36. 36. Public-interest defense? <ul><li>After July 1, 2003 rally, government adds public- interest defense to its proposals (if person makes a disclosure that reveals unlawful activity, etc) but gov’t also limited the defense by these 2 caveats: </li></ul><ul><li>Disclosure does not exceed extent that is necessary for revealing matter </li></ul><ul><li>Balancing test for public interest served by disclosure v. nondisclosure. </li></ul><ul><li>However, since the Article 23 proposals were withdrawn, no public-interest defense currently exists. </li></ul>
  37. 38. Part 3: Protecting sources/Newsroom searches, Apple Daily v. ICAC, 2000 <ul><li>History : Interpretation and General Clauses Ord. amended in 1995 for press to have better procedural safeguards against search and seizure of “journalistic” materials. </li></ul><ul><li>S. 84/85: </li></ul><ul><li>reasonable grounds for believing that an arrestable offence has been committed </li></ul><ul><li>there is journalistic material on premises, material is likely to be of “substantial value” or “relevant evidence” for arrestable offence </li></ul><ul><li>other methods of obtaining materials have been tried and failed or have not been tried because unlikely to succeed </li></ul><ul><li>and there are reasonable grounds that search is in public interest </li></ul>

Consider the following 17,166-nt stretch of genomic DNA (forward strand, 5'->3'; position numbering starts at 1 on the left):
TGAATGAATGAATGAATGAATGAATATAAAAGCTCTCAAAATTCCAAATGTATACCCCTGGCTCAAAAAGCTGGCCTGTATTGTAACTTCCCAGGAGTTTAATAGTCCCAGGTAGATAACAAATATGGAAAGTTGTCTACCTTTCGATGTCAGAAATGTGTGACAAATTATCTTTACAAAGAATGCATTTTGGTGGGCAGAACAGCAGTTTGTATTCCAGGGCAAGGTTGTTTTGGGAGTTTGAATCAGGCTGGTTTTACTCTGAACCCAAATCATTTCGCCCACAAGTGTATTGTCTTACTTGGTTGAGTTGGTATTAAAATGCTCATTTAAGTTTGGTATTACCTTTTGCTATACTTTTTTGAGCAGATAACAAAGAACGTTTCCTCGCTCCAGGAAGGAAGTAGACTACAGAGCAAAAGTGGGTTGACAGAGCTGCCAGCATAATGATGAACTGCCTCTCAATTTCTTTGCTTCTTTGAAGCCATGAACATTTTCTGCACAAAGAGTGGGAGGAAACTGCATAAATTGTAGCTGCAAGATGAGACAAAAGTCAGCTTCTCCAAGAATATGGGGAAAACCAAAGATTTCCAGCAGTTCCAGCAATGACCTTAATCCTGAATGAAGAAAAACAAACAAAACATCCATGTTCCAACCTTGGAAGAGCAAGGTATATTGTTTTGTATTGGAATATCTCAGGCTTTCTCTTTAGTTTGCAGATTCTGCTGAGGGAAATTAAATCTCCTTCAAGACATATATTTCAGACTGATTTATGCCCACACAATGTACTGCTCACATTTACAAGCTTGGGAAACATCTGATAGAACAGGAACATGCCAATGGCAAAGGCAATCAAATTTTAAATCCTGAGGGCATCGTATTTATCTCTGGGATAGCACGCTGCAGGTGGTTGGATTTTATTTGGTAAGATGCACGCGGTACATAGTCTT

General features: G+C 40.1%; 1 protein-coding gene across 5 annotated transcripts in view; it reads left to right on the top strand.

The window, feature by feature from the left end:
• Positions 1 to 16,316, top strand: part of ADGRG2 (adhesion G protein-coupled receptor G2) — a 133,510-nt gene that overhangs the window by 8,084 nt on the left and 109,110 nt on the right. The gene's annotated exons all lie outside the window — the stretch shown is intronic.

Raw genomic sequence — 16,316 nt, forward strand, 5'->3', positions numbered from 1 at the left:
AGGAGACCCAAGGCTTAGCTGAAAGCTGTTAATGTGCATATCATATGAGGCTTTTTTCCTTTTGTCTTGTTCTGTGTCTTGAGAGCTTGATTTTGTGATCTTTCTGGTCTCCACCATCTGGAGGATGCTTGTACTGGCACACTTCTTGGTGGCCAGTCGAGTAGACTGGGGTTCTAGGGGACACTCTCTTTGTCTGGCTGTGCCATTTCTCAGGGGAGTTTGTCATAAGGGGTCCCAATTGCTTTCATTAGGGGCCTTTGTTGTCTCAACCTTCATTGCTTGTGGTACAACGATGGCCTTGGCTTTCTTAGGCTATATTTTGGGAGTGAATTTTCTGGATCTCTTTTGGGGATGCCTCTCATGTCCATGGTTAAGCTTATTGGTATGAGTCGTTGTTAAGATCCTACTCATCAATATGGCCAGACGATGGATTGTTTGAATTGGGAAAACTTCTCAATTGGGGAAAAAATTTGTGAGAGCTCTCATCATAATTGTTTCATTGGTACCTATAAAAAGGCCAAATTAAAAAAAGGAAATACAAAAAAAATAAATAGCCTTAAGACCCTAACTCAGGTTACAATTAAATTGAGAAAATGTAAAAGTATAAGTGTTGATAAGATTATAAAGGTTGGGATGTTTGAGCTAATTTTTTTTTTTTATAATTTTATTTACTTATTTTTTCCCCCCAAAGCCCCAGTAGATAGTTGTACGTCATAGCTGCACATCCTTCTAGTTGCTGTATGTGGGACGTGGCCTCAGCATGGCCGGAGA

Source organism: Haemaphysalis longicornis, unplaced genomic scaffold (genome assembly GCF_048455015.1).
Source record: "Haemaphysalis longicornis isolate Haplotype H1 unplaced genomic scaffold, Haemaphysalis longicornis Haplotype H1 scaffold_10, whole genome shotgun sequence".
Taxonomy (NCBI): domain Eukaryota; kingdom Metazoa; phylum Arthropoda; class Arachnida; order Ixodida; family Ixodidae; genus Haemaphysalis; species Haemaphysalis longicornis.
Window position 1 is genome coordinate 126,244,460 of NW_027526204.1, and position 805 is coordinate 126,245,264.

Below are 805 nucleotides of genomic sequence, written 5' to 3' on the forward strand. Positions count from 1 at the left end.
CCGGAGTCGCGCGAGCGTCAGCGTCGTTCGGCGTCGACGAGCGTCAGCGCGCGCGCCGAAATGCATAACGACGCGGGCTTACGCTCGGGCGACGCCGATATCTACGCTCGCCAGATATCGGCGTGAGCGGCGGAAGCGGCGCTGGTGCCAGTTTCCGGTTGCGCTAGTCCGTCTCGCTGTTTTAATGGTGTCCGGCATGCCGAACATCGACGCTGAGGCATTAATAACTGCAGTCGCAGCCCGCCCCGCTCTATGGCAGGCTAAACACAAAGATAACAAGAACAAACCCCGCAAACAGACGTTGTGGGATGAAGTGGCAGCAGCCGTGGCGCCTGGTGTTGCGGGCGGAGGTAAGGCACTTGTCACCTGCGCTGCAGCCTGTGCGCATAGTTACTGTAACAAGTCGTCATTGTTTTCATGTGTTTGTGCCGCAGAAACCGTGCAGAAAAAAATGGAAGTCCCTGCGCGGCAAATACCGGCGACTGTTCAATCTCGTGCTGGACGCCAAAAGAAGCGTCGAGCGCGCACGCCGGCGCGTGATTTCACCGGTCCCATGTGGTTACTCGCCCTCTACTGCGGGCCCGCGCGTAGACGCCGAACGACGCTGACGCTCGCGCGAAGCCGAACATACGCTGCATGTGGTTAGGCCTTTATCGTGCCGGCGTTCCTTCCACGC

38. 39. Apple Daily v. ICAC <ul><li>Apple Daily reported a series of police actions with great details in 1999. Police suspected Apple obtained confidential documents. ICAC took over investigation </li></ul><ul><li>ICAC narrowed suspects to Apple reporter and 2 police communications officers </li></ul><ul><li>ICAC obtains 2 search warrants by Court of First Instance </li></ul><ul><li>ICAC raids Apple’s newsroom Nov. 1999 and took away documents, photos, computers, disks. 8 people arrested. Apple challenged search warrants </li></ul>
  39. 40. More on Apple Daily v. ICAC <ul><li>Apple says warrants are defective and overreaching. </li></ul><ul><li>Two warrants under review: </li></ul><ul><li>1 under 17(1) Prevention of Bribery Ordinance provided power to search, no reference to seize </li></ul><ul><li>2d under s.85 of Interpretation of General Clauses Ordinance that authorized search and seizure of “journalistic materials” </li></ul><ul><li>Court of Final Appeal : doesn’t matter, ICAC s. 10 allows officers to seize and retain anything that officer has reason to believe as evidence of offenses. Officer has authority independent of warrant! Apple misled about source of authority, not fact of authority. </li></ul><ul><li>Reaction: HKJA : “If journalists’ sensitive material can be seized, the identity of their informers…might be revealed. As a result, no informer will tell us the story in confidence, our work will be greatly affected and the right of citizens to know such information will not exist” </li></ul>